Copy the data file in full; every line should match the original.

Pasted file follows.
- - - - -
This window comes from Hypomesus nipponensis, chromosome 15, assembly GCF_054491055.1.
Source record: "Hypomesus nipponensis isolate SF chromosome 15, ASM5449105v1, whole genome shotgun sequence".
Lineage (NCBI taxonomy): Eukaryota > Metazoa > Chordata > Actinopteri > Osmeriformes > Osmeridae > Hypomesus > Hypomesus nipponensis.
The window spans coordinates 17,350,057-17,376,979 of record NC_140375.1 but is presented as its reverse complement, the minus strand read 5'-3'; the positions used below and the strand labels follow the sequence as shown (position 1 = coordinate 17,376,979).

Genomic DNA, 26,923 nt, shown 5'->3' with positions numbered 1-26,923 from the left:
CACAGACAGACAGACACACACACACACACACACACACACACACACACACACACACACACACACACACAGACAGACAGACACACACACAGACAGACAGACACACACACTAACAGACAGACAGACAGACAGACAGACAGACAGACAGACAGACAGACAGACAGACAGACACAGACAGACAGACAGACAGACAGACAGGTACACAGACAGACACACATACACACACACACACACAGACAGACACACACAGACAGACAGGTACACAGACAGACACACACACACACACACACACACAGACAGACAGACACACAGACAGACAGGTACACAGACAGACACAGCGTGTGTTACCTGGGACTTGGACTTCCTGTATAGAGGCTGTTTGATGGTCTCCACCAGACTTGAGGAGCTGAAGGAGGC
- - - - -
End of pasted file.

This window comes from Hypomesus nipponensis, chromosome 15, assembly GCF_054491055.1.
Source record: "Hypomesus nipponensis isolate SF chromosome 15, ASM5449105v1, whole genome shotgun sequence".
Lineage (NCBI taxonomy): Eukaryota > Metazoa > Chordata > Actinopteri > Osmeriformes > Osmeridae > Hypomesus > Hypomesus nipponensis.
The window spans coordinates 17,350,057-17,376,979 of record NC_140375.1 but is presented as its reverse complement, the minus strand read 5'-3'; the positions used below and the strand labels follow the sequence as shown (position 1 = coordinate 17,376,979).

Genomic DNA, 26,923 nt, shown 5'->3' with positions numbered 1-26,923 from the left:
CACAGACAGACAGACACACACACACACACACACACACACACACACACACACACACACACACACACACAGACAGACAGACACACACACAGACAGACAGACACACACACTAACAGACAGACAGACAGACAGACAGACAGACAGACAGACAGACAGACAGACAGACAGACACAGACAGACAGACAGACAGACAGACAGGTACACAGACAGACACACATACACACACACACACACAGACAGACACACACAGACAGACAGGTACACAGACAGACACACACACACACACACACACACAGACAGACAGACACACAGACAGACAGGTACACAGACAGACACAGCGTGTGTTACCTGGGACTTGGACTTCCTGTATAGAGGCTGTTTGATGGTCTCCACCAGACTTGAGGAGCTGAAGGAGGC